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    For anyone who has been following this I thought I'd finish with an update. I tried again with the LAN drive and it made two files this time. On a FAT32 drive it was managing to create huge files of 100GB+ and then when it would hit a write error and I clicked "retry" it would create a new file. The same problem occurred when I manually set it to 4GB files, it would hit write errors and everything I tried would refuse to validate.

    I've just reformatted the drive to NTFS and plugged it into a USB port instead of using it over the LAN and it took an entire full backup in less than three hours (it was taking six-seven over the LAN) with no errors and it validated just fine (again in a couple of hours as opposed to overnight on the LAN).

    I'm unsure as to exactly what the problem is but as it's all working fine albeit in USB mode I'm reluctant to go prodding any further.
     
  10. seekforever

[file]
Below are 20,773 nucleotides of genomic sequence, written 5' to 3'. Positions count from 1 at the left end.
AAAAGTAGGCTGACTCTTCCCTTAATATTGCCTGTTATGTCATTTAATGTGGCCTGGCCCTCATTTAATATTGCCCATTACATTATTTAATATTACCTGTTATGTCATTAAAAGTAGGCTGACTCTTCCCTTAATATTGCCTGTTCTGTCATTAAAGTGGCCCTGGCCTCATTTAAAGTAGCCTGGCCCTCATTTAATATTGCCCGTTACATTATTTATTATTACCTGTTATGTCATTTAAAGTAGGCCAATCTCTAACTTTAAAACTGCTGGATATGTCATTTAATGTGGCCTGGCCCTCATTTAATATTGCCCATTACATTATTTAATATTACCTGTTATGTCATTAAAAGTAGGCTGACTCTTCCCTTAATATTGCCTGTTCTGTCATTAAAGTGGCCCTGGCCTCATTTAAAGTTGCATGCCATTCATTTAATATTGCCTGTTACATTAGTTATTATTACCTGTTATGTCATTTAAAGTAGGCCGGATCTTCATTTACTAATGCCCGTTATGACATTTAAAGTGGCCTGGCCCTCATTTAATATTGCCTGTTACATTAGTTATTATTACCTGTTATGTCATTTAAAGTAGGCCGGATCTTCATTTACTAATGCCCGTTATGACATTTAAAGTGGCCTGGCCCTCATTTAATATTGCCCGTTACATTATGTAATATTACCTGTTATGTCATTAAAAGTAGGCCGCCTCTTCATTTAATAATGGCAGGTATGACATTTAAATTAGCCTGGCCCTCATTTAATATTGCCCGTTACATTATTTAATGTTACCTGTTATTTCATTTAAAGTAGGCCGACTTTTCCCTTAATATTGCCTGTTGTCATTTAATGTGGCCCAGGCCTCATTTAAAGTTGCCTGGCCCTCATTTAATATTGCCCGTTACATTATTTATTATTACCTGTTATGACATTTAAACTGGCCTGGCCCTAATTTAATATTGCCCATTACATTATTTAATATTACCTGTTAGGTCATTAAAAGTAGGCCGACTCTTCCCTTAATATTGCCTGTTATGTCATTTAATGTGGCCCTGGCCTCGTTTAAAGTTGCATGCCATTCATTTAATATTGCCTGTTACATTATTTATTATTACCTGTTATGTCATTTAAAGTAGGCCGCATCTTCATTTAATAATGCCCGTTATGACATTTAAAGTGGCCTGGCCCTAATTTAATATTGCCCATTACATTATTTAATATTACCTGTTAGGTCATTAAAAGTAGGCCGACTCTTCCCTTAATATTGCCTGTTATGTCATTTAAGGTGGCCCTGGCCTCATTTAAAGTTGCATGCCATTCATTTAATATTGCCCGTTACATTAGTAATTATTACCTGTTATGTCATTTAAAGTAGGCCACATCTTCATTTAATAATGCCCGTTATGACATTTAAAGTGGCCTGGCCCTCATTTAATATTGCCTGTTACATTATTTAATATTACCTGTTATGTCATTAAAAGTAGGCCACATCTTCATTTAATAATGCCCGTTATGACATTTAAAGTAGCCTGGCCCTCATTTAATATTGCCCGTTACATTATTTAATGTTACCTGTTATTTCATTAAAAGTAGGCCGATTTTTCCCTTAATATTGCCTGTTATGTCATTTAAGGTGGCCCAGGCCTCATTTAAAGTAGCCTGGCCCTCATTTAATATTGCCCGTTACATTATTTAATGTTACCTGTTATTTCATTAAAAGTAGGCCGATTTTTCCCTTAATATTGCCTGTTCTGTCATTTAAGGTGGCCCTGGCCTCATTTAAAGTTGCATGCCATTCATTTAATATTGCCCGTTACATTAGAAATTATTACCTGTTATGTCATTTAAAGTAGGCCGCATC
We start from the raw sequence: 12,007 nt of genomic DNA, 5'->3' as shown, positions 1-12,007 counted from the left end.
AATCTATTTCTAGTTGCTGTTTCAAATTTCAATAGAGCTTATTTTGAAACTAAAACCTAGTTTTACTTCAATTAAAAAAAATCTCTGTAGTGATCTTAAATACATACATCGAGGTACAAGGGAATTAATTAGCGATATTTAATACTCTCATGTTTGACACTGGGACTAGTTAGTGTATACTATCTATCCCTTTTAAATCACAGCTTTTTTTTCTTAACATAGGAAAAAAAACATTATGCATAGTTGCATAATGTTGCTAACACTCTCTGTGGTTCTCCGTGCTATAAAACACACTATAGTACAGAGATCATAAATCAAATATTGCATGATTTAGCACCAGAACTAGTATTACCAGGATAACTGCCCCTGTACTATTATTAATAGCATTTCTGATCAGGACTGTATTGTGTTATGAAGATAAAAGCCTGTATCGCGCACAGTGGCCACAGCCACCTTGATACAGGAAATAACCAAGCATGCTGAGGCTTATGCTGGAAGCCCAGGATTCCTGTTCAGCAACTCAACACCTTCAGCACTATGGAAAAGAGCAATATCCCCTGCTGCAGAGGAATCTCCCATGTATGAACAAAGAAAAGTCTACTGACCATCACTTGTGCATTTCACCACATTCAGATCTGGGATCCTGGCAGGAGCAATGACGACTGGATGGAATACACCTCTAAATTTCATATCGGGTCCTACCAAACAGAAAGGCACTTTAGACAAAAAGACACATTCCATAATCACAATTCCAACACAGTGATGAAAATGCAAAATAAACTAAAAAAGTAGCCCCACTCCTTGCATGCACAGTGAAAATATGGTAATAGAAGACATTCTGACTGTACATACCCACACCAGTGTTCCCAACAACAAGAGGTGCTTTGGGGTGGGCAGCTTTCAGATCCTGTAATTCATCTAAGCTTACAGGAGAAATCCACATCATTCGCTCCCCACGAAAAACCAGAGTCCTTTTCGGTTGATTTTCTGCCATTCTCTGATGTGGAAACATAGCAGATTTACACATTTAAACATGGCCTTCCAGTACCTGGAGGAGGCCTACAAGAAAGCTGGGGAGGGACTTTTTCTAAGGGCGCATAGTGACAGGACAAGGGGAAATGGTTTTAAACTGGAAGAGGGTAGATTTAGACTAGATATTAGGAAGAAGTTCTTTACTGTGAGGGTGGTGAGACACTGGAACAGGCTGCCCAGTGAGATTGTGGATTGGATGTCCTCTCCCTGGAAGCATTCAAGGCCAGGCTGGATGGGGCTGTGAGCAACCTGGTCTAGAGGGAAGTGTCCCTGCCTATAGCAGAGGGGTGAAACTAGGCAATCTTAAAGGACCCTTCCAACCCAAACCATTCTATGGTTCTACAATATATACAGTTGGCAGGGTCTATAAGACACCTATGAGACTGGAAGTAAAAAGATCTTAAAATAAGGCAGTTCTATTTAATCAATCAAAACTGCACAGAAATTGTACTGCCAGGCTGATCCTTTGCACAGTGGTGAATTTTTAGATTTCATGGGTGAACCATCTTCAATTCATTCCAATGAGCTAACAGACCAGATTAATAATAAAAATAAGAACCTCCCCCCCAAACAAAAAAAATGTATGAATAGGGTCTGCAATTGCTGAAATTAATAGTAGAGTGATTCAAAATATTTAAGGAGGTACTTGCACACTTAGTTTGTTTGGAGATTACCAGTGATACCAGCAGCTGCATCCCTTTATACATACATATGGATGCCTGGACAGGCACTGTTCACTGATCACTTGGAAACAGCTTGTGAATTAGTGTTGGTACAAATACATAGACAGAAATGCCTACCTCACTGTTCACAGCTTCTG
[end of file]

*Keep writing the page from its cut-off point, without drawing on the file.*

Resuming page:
seekforever Registered Member

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    Thanks for giving the update.

    It might be interesting and fairly safe to see if you can validate the existing archives over the LAN.

    If you haven't, you should boot up the TI rescue CD and see if you can at least validate the archive with it. The reason is that it is Linux not Windows and uses different drivers. If you do a restore of your active partition, typically C, then this is the environment that must work. Once you have confirmed the Linux stuff works on your PC then a Windows validation is fine.

    The absolutely best way is to do a test restore to a spare HD.
     
  11. Aelfwin

    Aelfwin Registered Member

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    The new USB archive validated fine off the recovery disk. The older ones had been erased as I'd formatted the drive to NTFS and it won't work on the LAN any more unless I stick it back to FAT32, so it's now become a USB drive.

    At the end of the day I've got a backup that validates just fine and I'm quite content that I can use it to recover my system in the event of a hard drive failure, so I'm more than happy.

    I'll probably pick up a larger hard drive in the new year so I'll have a chance to see if it will clone onto a new drive then.